By Jesse Gainer
This column is dedicated to the memory of Howard Zinn, who passed away this year at the age of 87. Zinn’s life and work — an unwavering pursuit of justice through focused attention on the marginalized and the oppressed — inspired countless people across the world. Zinn’s work highlighted what traditionally is not present in mainstream history texts, such as the voices and experiences of women, people of color, workers, and social activists. Readers of his work gain knowledge about historical figures and events that were not typically part of most people’s classroom experiences. However, the significance of his work is greater than the factual pieces of the puzzle he helped add to our historical narrative. His work points to a critique of larger systematic and structural inequities that lead to the privileging of a few and the oppression of many. His insistence on shining a light on unofficial history, or as he put it, the “people’s history,” is at the heart of what we call critical literacy.
There is no doubt that technological developments are rapidly changing the way we communicate and, therefore, the demands of what it means to be a literate person in the 21st century. The term Web 2.0, the theme of this issue of Language Arts, refers to changes that have come about because of technology that allow quicker and broader sharing of information. Instead of focusing on technical aspects of the new technologies, Lankshear and Knobel (2006) describe a new ethos that emerges from literacy practices that are more participatory, collaborative, and distributed. In other words, rather than readers passively receiving information from “expert” texts, Web 2.0 blurs lines between consumers and producers of text and therefore increases the participation of ordinary people in knowledge production. Many see this new power to “publish” text to wide audiences as a needed democratization of knowledge that can potentially develop a more engaged citizenry.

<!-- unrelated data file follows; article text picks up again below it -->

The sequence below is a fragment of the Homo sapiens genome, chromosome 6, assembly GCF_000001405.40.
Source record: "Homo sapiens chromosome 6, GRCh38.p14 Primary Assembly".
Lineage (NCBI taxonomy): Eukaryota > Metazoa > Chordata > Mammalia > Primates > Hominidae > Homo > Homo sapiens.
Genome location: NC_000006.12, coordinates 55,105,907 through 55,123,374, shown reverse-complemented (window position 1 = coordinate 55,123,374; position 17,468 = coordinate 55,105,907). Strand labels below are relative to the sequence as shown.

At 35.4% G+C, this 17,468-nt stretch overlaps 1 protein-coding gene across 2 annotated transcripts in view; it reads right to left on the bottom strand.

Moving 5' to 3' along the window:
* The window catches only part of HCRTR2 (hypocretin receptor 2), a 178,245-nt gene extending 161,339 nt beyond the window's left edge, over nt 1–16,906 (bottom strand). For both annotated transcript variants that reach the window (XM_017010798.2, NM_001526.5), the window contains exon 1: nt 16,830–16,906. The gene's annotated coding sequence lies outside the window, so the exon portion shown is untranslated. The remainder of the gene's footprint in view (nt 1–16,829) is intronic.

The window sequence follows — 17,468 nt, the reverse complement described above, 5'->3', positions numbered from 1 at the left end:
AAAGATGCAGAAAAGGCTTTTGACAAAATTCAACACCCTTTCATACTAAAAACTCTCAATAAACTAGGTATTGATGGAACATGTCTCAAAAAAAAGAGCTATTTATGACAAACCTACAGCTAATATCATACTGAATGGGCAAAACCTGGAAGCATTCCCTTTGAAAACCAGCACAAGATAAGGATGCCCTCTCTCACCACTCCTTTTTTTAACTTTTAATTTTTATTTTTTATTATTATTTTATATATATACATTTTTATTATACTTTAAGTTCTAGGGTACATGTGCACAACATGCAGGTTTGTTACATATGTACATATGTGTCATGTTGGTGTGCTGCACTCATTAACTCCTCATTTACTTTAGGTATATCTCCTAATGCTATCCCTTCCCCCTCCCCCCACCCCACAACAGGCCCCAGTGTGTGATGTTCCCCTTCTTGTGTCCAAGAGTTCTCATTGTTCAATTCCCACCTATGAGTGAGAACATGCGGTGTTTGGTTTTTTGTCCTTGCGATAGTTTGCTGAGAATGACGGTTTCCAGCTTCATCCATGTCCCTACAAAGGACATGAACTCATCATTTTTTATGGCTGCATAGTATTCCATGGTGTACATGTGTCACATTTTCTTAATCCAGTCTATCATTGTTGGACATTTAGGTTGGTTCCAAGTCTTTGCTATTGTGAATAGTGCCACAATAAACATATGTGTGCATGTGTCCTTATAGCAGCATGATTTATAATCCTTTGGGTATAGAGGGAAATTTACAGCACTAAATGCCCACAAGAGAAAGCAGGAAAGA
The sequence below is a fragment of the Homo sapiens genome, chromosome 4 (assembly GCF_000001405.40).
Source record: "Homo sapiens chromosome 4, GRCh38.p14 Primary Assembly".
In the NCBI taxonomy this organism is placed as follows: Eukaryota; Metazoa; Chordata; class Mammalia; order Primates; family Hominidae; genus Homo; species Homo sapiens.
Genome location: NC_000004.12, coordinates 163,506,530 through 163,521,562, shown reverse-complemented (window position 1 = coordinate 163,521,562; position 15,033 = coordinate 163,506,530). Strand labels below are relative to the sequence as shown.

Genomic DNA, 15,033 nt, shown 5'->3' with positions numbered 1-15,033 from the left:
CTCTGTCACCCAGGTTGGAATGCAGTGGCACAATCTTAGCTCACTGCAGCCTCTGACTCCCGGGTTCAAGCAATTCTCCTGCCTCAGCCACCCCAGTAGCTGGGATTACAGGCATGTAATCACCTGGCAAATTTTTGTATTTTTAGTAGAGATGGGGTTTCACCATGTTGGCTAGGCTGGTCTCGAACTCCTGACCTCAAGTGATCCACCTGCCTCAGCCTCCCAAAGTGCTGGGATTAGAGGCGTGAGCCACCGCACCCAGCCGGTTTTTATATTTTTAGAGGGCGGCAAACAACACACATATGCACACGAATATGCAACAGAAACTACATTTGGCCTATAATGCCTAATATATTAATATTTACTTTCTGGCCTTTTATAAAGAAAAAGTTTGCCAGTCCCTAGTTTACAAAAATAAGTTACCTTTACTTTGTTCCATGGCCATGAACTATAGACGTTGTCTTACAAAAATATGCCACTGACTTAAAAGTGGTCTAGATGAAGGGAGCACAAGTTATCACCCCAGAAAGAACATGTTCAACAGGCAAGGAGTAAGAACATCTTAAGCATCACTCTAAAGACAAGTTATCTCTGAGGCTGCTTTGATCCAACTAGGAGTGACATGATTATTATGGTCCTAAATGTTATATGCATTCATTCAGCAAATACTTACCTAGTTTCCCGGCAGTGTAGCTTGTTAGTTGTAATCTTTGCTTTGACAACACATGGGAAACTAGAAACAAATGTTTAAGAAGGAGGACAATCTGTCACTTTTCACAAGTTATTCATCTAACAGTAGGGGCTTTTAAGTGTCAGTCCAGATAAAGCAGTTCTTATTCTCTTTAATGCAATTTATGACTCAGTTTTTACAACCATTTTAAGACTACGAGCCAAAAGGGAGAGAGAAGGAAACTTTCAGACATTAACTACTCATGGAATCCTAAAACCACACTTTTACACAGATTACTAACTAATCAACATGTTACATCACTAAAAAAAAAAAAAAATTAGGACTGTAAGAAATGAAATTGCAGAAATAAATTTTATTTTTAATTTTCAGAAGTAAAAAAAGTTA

What does critical literacy look like in this new media landscape? For many educators, this new participatory nature of publishing, especially on the Internet, is a cause for worry. There is concern about large quantities of unfiltered information— easy to access but difficult for students and teachers to evaluate for credibility. To address this, needed attention has been directed at curriculum and pedagogy that helps students navigate information sources, such as Web pages, and evaluate them for trustworthiness. However, as Fabos (2008) points out, there is also great need to focus on the bigger picture and engage students in Web evaluation, rather than only Web page evaluation. For example, Fabos highlights the commercialization of search engines as a real threat to the democratization of knowledge often hoped for with Web 2.0 culture. Although many people assume search engines are neutral, the fact that they are run as commercial enterprises affects the types of information they generate as links. Therefore, it is important for students to consider the type of information they are likely to encounter when using search engines and also what may be missing.
Critical literacy education cannot stop once students learn to evaluate and critique multiple forms of text, information providers, and the society in which texts are produced. In classrooms that promote critical literacy, students also learn to produce texts that work as counternarratives, disrupting mainstream discourses and standing in opposition to unjust status quo (Morrell, 2008). Although this is not a new concept, with the rise of Web 2.0 and the shift toward expanded possibilities for publishing, the ability to create multiple forms of text takes on heightened importance.